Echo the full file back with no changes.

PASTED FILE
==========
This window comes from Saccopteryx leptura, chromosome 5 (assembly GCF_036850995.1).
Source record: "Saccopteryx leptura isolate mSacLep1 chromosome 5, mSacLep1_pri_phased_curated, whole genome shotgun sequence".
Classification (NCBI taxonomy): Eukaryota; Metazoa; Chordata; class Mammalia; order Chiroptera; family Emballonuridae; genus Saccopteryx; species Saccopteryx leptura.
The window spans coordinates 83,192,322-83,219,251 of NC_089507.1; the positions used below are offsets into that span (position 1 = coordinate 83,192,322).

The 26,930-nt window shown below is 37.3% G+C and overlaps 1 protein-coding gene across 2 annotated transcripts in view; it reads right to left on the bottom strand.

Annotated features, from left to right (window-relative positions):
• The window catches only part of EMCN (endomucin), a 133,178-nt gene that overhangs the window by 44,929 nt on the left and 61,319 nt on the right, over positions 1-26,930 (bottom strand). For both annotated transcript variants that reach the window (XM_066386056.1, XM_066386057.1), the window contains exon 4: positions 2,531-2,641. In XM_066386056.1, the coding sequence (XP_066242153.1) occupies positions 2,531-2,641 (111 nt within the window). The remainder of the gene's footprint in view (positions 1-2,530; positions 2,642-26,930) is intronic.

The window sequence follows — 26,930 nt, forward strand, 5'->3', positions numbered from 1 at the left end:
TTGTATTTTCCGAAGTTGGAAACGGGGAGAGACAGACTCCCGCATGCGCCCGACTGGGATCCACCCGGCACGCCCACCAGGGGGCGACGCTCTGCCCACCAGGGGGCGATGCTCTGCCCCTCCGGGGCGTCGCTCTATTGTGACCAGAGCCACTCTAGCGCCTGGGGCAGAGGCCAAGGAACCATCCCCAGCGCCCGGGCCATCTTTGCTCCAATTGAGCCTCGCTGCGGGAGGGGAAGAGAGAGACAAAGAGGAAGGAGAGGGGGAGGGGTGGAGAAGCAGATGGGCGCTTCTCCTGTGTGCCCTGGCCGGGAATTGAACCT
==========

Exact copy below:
This window comes from Saccopteryx leptura, chromosome 5 (assembly GCF_036850995.1).
Source record: "Saccopteryx leptura isolate mSacLep1 chromosome 5, mSacLep1_pri_phased_curated, whole genome shotgun sequence".
Classification (NCBI taxonomy): Eukaryota; Metazoa; Chordata; class Mammalia; order Chiroptera; family Emballonuridae; genus Saccopteryx; species Saccopteryx leptura.
The window spans coordinates 83,192,322-83,219,251 of NC_089507.1; the positions used below are offsets into that span (position 1 = coordinate 83,192,322).

The 26,930-nt window shown below is 37.3% G+C and overlaps 1 protein-coding gene across 2 annotated transcripts in view; it reads right to left on the bottom strand.

Annotated features, from left to right (window-relative positions):
• The window catches only part of EMCN (endomucin), a 133,178-nt gene that overhangs the window by 44,929 nt on the left and 61,319 nt on the right, over positions 1-26,930 (bottom strand). For both annotated transcript variants that reach the window (XM_066386056.1, XM_066386057.1), the window contains exon 4: positions 2,531-2,641. In XM_066386056.1, the coding sequence (XP_066242153.1) occupies positions 2,531-2,641 (111 nt within the window). The remainder of the gene's footprint in view (positions 1-2,530; positions 2,642-26,930) is intronic.

The window sequence follows — 26,930 nt, forward strand, 5'->3', positions numbered from 1 at the left end:
TTGTATTTTCCGAAGTTGGAAACGGGGAGAGACAGACTCCCGCATGCGCCCGACTGGGATCCACCCGGCACGCCCACCAGGGGGCGACGCTCTGCCCACCAGGGGGCGATGCTCTGCCCCTCCGGGGCGTCGCTCTATTGTGACCAGAGCCACTCTAGCGCCTGGGGCAGAGGCCAAGGAACCATCCCCAGCGCCCGGGCCATCTTTGCTCCAATTGAGCCTCGCTGCGGGAGGGGAAGAGAGAGACAAAGAGGAAGGAGAGGGGGAGGGGTGGAGAAGCAGATGGGCGCTTCTCCTGTGTGCCCTGGCCGGGAATTGAACCT